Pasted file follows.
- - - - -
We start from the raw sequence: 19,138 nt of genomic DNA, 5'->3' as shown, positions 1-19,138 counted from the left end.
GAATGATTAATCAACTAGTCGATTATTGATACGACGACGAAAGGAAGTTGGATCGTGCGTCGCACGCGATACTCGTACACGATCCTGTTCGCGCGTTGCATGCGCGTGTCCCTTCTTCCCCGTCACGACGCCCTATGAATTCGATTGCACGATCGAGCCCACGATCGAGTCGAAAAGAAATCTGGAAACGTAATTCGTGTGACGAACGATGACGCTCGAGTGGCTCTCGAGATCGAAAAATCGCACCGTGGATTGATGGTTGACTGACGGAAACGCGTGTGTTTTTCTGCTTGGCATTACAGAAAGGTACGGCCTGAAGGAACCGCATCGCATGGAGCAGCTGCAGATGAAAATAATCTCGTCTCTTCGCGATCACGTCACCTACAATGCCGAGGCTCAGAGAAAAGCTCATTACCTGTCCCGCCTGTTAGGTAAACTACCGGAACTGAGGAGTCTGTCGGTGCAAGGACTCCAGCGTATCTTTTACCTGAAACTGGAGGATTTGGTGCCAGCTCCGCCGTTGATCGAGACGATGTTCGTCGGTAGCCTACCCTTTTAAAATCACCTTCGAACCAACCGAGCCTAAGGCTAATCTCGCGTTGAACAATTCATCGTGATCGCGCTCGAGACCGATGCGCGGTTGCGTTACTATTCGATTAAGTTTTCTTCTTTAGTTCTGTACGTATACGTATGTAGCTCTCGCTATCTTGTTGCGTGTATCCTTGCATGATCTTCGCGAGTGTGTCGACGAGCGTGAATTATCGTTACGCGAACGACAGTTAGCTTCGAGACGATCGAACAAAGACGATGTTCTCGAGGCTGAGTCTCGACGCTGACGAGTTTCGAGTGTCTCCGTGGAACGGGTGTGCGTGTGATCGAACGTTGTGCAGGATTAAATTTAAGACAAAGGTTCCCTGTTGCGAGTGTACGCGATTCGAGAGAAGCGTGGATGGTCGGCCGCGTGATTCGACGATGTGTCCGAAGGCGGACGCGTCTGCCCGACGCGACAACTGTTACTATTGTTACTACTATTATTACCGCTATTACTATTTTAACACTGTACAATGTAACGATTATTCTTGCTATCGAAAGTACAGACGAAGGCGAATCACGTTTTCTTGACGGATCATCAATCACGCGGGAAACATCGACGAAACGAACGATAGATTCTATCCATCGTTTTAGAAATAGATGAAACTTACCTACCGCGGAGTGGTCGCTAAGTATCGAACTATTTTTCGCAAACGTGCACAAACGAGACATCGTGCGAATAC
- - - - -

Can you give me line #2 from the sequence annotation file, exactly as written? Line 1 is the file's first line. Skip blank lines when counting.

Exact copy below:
GAATGATTAATCAACTAGTCGATTATTGATACGACGACGAAAGGAAGTTGGATCGTGCGTCGCACGCGATACTCGTACACGATCCTGTTCGCGCGTTGCATGCGCGTGTCCCTTCTTCCCCGTCACGACGCCCTATGAATTCGATTGCACGATCGAGCCCACGATCGAGTCGAAAAGAAATCTGGAAACGTAATTCGTGTGACGAACGATGACGCTCGAGTGGCTCTCGAGATCGAAAAATCGCACCGTGGATTGATGGTTGACTGACGGAAACGCGTGTGTTTTTCTGCTTGGCATTACAGAAAGGTACGGCCTGAAGGAACCGCATCGCATGGAGCAGCTGCAGATGAAAATAATCTCGTCTCTTCGCGATCACGTCACCTACAATGCCGAGGCTCAGAGAAAAGCTCATTACCTGTCCCGCCTGTTAGGTAAACTACCGGAACTGAGGAGTCTGTCGGTGCAAGGACTCCAGCGTATCTTTTACCTGAAACTGGAGGATTTGGTGCCAGCTCCGCCGTTGATCGAGACGATGTTCGTCGGTAGCCTACCCTTTTAAAATCACCTTCGAACCAACCGAGCCTAAGGCTAATCTCGCGTTGAACAATTCATCGTGATCGCGCTCGAGACCGATGCGCGGTTGCGTTACTATTCGATTAAGTTTTCTTCTTTAGTTCTGTACGTATACGTATGTAGCTCTCGCTATCTTGTTGCGTGTATCCTTGCATGATCTTCGCGAGTGTGTCGACGAGCGTGAATTATCGTTACGCGAACGACAGTTAGCTTCGAGACGATCGAACAAAGACGATGTTCTCGAGGCTGAGTCTCGACGCTGACGAGTTTCGAGTGTCTCCGTGGAACGGGTGTGCGTGTGATCGAACGTTGTGCAGGATTAAATTTAAGACAAAGGTTCCCTGTTGCGAGTGTACGCGATTCGAGAGAAGCGTGGATGGTCGGCCGCGTGATTCGACGATGTGTCCGAAGGCGGACGCGTCTGCCCGACGCGACAACTGTTACTATTGTTACTACTATTATTACCGCTATTACTATTTTAACACTGTACAATGTAACGATTATTCTTGCTATCGAAAGTACAGACGAAGGCGAATCACGTTTTCTTGACGGATCATCAATCACGCGGGAAACATCGACGAAACGAACGATAGATTCTATCCATCGTTTTAGAAATAGATGAAACTTACCTACCGCGGAGTGGTCGCTAAGTATCGAACTATTTTTCGCAAACGTGCACAAACGAGACATCGTGCGAATAC